How to care for your trees during summer droughts in the El Dorado Hills area
El Dorado County, Sacramento County, and the surrounding areas are vulnerable to frequent droughts. Here are some tree care tips for helping your trees survive and thrive during a drought.
#1. Select native, drought-tolerant trees.
They are adapted to droughts common to El Dorado Hills. They will withstand the dryness better and bounce back faster than trees that require frequent, even waterings.
Drought-tolerant trees are better for the ecosystem and your water bill as well. Some drought-tolerant trees include:
- Desert Willow
- Red Push Pistache
- Colorado Mesquite
- Texas Red Oak
- Escarpment Live Oak
- Chinquapin Oak Trees
- And other great choices.
#2. Water outside the canopy line.
The roots of a tree can extend 1.5 to 4 times wider than the canopy. If you water the tree only at its base, the outer roots go thirsty, which reduces the overall water absorbed by the tree.
#3. Use mulch to lock in moisture.
Compact dirt or clay soil does not allow moisture to penetrate down to the root system of the tree. Rather, it evaporates or runs off, often eroding the base of the tree rather than nourishing it. Mulching the base of the tree and the area around it prevents runoff and evaporation, ensuring that the tree gets all the water you are giving it.
#4. Trim and thin your trees regularly.
If dying or diseased branches are removed, they are not hogging water that could be used by healthy tree branches. Healthy trees are more able to withstand drought than weak, sickly ones. Tree thinning is a touchy and sometimes dangerous business, so it is usually best to call a professional tree care service to make sure you do not damage your drought-stressed tree by over-thinning.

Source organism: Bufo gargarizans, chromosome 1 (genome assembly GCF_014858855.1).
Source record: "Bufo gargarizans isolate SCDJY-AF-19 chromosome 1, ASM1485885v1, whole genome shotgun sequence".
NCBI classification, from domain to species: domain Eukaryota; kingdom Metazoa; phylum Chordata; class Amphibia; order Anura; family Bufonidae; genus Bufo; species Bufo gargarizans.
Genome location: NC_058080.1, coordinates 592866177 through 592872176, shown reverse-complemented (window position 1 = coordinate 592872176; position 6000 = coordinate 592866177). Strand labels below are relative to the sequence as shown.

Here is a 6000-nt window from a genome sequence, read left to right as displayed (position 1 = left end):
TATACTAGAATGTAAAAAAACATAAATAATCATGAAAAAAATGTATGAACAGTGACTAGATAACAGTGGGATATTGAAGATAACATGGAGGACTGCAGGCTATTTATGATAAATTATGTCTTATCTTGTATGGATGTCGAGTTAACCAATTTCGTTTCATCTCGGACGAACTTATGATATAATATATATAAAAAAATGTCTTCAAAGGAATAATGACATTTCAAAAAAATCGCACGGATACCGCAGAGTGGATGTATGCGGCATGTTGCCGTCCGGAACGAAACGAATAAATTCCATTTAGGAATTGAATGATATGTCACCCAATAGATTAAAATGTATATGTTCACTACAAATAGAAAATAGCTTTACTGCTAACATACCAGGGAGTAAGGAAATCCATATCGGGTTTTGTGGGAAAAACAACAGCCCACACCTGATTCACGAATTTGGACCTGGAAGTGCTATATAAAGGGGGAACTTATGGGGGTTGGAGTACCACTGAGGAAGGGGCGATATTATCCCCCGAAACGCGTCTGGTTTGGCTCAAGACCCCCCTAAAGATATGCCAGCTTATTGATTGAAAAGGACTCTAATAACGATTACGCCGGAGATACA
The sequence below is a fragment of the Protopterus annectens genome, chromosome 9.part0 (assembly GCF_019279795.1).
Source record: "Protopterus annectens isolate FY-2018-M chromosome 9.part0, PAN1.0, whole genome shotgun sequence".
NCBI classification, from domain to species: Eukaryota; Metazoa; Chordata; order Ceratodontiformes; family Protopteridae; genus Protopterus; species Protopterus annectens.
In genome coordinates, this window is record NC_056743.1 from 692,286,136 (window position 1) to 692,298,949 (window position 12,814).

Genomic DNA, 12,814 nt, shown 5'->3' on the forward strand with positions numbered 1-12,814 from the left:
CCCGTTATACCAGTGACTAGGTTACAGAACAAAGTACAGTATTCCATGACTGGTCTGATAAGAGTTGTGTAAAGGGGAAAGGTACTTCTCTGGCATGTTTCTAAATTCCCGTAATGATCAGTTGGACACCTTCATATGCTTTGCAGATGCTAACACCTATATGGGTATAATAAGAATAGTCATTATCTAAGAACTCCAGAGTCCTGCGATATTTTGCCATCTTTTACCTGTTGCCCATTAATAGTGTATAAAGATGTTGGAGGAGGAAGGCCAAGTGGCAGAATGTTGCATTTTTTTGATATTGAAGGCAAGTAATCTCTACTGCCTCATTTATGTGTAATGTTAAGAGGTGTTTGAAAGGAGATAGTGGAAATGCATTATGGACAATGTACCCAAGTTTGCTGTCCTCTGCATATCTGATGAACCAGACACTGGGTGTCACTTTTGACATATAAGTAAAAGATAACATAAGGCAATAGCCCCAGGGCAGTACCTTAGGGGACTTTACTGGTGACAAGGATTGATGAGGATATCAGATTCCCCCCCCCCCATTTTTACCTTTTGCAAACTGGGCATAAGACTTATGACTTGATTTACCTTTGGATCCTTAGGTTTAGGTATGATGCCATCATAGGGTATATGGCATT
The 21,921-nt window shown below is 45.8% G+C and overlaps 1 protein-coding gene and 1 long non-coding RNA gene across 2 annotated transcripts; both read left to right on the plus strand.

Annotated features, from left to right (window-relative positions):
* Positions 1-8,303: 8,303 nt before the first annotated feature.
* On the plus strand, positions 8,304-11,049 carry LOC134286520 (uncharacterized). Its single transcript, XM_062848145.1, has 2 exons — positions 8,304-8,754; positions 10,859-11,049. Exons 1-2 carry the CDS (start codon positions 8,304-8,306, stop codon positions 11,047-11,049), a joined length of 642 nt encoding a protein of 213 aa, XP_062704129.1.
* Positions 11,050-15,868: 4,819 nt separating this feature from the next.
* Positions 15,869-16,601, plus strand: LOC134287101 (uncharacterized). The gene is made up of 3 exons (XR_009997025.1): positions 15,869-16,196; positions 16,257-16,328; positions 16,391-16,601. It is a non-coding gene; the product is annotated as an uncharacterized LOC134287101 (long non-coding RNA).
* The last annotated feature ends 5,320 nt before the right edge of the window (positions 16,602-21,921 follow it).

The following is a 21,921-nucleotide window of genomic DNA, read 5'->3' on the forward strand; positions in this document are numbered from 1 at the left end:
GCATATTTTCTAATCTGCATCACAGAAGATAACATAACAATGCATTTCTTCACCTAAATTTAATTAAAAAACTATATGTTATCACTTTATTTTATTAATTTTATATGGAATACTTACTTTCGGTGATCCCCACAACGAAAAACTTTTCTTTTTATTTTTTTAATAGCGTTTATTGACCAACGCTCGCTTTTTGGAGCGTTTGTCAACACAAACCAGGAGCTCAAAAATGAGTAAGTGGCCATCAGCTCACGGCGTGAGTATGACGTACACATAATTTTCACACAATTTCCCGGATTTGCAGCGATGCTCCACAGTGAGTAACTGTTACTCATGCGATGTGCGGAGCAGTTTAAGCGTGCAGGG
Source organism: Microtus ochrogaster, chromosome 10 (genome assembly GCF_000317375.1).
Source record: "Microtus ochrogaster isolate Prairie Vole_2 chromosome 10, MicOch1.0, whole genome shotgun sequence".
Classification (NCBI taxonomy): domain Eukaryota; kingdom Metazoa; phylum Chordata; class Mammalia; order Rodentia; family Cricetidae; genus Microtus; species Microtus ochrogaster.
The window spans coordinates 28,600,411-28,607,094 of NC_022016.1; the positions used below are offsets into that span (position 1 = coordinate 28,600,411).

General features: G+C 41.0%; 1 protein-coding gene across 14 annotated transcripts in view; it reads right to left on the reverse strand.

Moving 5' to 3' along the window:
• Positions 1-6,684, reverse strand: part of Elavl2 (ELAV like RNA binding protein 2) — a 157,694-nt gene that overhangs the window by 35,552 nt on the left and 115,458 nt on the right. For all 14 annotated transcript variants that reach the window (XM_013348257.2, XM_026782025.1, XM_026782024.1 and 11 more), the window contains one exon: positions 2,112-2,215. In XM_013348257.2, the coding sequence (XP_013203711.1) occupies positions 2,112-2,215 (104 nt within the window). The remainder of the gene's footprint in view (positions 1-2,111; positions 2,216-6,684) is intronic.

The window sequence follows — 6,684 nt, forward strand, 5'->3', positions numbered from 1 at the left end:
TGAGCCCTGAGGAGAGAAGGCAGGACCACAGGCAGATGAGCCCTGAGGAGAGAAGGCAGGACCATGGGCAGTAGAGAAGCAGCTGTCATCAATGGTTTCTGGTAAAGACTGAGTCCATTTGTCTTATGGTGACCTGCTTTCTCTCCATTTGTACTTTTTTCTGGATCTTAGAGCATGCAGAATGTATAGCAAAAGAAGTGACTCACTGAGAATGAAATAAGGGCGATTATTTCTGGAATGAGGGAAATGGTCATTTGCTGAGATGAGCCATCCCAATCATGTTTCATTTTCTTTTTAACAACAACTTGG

#5. Pay attention to signs of drought stress.
Wilting, yellow, or curling leaves are indicators of damage by drought. Brown edges or spaces between leaf veins are also a bad sign.
#6. Check the moisture in the soil.
If the water cannot penetrate the soil, the roots of your tree cannot absorb it. You can test this with a soil bore or you can dig a small cut with a shovel down to one foot. Most tree roots are in the top 12 inches of soil.
#7. Water slowly and regularly.
Just because the water is pooling at the surface doesn’t mean your tree has enough! Use a drip or soaker irrigation system if possible. If not, use a sprinkler system at the base of the tree (preferably in the morning to minimize evaporation). A rule of thumb is two inches of water every four to six days, reducing the frequency as the temperatures cool.
One dry year is unlikely to kill a mature tree, but drought stress can weaken a tree and make it vulnerable to secondary problems like diseases and parasites. Left untreated, these issues may result in tree removal.
Schedule A FREE Consultation To Assess Your Trees’ Health!
If you notice signs of drought stress in your trees, call Tree Removal Arborist.
Our certified team of experts can come to your property and assess the health of your trees. They will educate you on treatment options and tree care tips to ensure that your beautiful trees are a part of your El Dorado Hills home for years to come.